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Slowing training down to go faster in the long term – Nick Croft

In an earlier article I wrote last year for AT I looked at masters athletes training and how to get the most from your time available and the methods you should look at implementing the changes you need to make as you age to keep progressing and limiting the aging process taking its toll on your performance.

Part of the article touched briefly on the recommendation to get a Heart Rate Monitor (HRM), learn how to use and establish your Maximum Aerobic Function (MAF) Heart Rate. Many triathletes (not just masters) train too hard a lot of the time in doing their long runs and rides when they should be more aerobic and when it comes time for higher intensity training on the bike and swim sets may be too tired to lift and get the benefit that these more intense efforts provide.

Preparing the body well for the hard work at the right time by developing a good base, getting the muscles and joints strong and then progressively building the intensity needs to be done over time. This brings us to going too hard too soon – especially running. I am turning back the clock a little to discuss a very simple Heart Rate formula to ensure you can stay aerobic and not into go into the red for those long rides and runs and forgo the important benefits that these endurance sessions provide.

There are many, physiological adaptations the body makes in order to meet the physical demands of endurance training and racing and slowing down is the way to get the most from these. These changes can’t just happen overnight. The process is stimulated when the demands of training are greater than what the body is able to handle. When we overload the body in gradual, increases, it responds by becoming stronger. If we overload the body too quickly it doesn't have time to adapt and we usually suffer with below par performances, illness and injury. Some of the physiological adaptations the body makes are as follows -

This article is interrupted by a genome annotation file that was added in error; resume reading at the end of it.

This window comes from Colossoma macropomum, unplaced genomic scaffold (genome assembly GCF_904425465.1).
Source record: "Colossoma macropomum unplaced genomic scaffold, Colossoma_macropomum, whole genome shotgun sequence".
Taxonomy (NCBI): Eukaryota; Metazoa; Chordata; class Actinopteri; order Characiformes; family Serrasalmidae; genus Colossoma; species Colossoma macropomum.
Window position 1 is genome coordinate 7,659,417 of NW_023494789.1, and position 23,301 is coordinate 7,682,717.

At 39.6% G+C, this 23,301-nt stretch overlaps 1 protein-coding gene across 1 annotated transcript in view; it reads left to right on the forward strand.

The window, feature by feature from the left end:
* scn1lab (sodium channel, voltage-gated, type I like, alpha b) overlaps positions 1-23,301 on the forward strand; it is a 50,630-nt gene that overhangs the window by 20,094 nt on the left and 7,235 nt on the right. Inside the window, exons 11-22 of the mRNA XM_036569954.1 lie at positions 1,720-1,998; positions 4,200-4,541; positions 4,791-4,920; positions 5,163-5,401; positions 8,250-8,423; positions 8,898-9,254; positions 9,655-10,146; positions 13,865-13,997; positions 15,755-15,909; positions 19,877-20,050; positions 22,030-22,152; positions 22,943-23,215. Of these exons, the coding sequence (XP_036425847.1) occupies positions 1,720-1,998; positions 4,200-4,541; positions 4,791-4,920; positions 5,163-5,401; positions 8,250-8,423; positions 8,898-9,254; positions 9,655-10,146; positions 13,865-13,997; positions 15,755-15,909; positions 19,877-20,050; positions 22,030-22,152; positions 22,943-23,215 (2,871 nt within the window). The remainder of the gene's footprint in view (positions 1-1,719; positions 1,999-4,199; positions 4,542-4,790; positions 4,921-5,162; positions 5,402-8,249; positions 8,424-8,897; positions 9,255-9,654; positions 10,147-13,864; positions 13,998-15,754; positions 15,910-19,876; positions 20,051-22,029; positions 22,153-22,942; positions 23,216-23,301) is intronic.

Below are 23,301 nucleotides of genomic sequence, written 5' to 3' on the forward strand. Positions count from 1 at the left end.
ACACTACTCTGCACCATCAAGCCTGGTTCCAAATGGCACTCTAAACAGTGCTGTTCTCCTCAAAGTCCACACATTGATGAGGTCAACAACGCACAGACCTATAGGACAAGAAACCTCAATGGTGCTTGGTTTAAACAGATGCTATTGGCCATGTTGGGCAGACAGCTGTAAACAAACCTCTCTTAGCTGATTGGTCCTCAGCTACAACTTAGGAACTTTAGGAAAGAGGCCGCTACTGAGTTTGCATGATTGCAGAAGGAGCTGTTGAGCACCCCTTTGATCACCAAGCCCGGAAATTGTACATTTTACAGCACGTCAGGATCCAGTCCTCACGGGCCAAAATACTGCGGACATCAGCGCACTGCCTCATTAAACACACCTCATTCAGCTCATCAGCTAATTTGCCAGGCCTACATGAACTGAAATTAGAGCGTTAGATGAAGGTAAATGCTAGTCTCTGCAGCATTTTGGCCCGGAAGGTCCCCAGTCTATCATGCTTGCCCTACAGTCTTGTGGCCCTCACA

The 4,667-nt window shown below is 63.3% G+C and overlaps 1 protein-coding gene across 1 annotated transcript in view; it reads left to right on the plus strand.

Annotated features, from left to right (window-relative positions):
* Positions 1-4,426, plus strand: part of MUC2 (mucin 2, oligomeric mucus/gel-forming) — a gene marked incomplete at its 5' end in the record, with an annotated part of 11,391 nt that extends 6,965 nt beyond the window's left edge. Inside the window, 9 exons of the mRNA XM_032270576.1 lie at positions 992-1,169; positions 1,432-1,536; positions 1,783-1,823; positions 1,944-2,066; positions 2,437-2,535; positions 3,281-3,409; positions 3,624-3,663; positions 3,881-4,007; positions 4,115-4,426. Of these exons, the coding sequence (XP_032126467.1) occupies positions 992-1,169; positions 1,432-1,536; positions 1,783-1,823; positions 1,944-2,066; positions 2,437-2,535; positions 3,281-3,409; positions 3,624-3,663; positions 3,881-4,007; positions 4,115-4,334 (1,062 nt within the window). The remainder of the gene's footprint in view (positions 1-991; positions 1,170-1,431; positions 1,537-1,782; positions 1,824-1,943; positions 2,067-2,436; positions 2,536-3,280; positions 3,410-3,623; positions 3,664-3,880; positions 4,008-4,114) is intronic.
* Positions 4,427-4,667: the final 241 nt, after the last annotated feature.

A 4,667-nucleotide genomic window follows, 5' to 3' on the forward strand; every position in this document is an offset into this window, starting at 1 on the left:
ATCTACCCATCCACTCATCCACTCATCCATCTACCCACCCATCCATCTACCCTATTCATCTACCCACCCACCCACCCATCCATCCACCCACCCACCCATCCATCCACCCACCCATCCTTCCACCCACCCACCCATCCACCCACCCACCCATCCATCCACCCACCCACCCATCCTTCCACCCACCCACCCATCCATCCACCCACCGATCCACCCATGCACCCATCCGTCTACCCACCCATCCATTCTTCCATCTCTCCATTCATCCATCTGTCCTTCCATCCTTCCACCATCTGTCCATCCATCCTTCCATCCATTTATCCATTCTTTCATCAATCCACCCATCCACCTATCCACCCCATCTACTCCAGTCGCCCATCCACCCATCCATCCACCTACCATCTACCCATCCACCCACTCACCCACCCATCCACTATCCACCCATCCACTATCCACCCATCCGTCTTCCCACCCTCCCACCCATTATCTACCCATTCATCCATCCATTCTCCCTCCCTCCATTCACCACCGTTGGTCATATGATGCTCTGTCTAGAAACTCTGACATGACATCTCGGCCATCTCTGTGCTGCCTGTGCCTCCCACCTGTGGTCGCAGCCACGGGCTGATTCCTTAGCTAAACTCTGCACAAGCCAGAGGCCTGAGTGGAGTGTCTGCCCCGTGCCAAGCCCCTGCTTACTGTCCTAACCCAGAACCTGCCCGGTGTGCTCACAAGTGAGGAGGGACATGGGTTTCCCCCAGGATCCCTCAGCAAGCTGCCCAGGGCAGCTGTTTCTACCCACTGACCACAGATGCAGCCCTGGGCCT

• New capillary’s are built which allow for greater efficiency of blood flow to get oxygen and nutrients to working muscles and increase the capacity for waste removal.
  • The heart becomes stronger which lowers our resting heart rate.
  • Stroke volume, which is the amount of blood your heart can pump per beat, improves greatly over normal levels, allowing your body to move more blood with each heartbeat.
  • Training improves the endurance of your muscle fibers by increasing the number of mitochondria within your muscle cells. Mitochondria are the "powerhouse" of the cell because they are responsible for producing the energy required for muscle contraction.
These are just some of the many physical changes that are occurring within your body during endurance training.

The 180 Formula
The 180 Heart Rate Formula was developed by Dr. Philip Maffetone who mentored triathlon great Mark Allen (6 time Hawaii Ironman Champion) and one of the 90’s short course stars from the USA Mike Pigg. I have used this formula for the last 20 years in my coaching and for my own running and cycling endurance phases and it still holds up.

The 180 Formula
To find the maximum aerobic heart rate (MAF):

Subtract your age from 180 (180 – age).
Modify this number by selecting a category below that best matches your health profile:
  1. If you have, or are recovering from, a major illness (heart disease, high blood pressure, any operation or hospital stay, etc.) or you are taking medication, subtract an additional 10.
  2. If you have not exercised before or have been training inconsistently or injured, have not recently progressed in training or competition, or if you get more than two colds or bouts of flu per year, or have allergies, subtract an additional 5
  3. If you’ve been exercising regularly (at least four times weekly) for up to two years without any of the problems listed in a or b, keep the number (180 – age) the same.